THE SAUCIER’S APPRENTICE by Bob Spitz

THE SAUCIER’S APPRENTICE

One Long Strange Trip Through the Great Cooking Schools of Europe

KIRKUS REVIEW

An inspiring tale of picking up the pieces…with a spatula.

After completing The Beatles (2005), a 900-page book that cost him eight years and an untold amount of money, Spitz found his life meandering off the rails. He was “bumping around like a stray dog, just reading, cooking for friends, and taking long walks on the beach—that is, doing nothing.” His 14-year marriage had ended, and a new relationship was foundering. The only place he found solace was in the kitchen; cooking had been a fulfilling, comforting activity for him since childhood. If his kitchen at home made him feel a little better, Spitz reasoned, then a kitchen on the other side of the Atlantic Ocean would make him feel a lot better. Off to Europe he went, beginning a food-filled journey that took him from Nice and the French towns of Agen and Théoule to various Tuscan villages and south to the mountaintop aerie of Sant’Agata. Back home, thanks to his therapeutic culinary lessons, he was calmer, wiser and stuffed. Appealingly, Spitz spends as much time discussing people as cuisine. When he does write about the food, however, he’s eloquent, and the inclusion of recipes throughout the book serves as a Greek—or rather, a French or Italian—chorus.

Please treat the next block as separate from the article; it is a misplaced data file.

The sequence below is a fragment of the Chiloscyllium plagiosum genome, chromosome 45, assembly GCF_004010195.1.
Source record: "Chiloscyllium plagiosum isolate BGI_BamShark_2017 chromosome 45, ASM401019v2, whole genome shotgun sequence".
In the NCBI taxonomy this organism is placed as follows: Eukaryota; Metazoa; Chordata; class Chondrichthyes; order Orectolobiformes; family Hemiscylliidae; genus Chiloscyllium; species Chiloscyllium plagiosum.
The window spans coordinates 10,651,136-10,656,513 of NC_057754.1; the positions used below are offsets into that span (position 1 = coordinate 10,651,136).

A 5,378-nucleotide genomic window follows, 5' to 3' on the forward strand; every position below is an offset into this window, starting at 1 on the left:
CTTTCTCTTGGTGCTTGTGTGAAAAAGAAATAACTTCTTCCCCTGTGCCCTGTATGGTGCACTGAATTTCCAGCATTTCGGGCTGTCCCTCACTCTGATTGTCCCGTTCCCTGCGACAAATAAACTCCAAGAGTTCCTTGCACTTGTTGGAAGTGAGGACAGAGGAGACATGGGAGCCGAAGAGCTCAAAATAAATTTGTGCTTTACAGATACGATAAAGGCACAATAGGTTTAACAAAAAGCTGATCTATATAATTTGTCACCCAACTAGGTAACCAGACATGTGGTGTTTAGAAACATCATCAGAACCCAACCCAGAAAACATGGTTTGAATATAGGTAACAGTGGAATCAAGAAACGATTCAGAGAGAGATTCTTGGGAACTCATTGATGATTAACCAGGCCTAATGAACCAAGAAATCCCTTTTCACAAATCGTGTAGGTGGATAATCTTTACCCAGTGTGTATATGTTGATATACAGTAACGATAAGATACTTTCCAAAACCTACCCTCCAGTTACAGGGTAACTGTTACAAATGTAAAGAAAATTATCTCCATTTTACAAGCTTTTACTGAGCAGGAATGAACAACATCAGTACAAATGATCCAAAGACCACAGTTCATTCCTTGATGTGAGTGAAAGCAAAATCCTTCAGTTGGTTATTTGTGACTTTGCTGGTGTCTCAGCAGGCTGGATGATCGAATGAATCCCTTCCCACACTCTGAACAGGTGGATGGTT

Not quite at the level of Michael Ruhlman’s superb The Making of a Chef (1997), but the current adoration of foodie culture practically guarantees a large, appreciative audience for this warmhearted memoir/travelogue.

Pub Date: May 1st, 2008
ISBN: 978-0-393-06059-1
Page count: 320pp
Publisher: Norton
Review Posted Online:
Kirkus Reviews Issue: Feb. 15th, 2008




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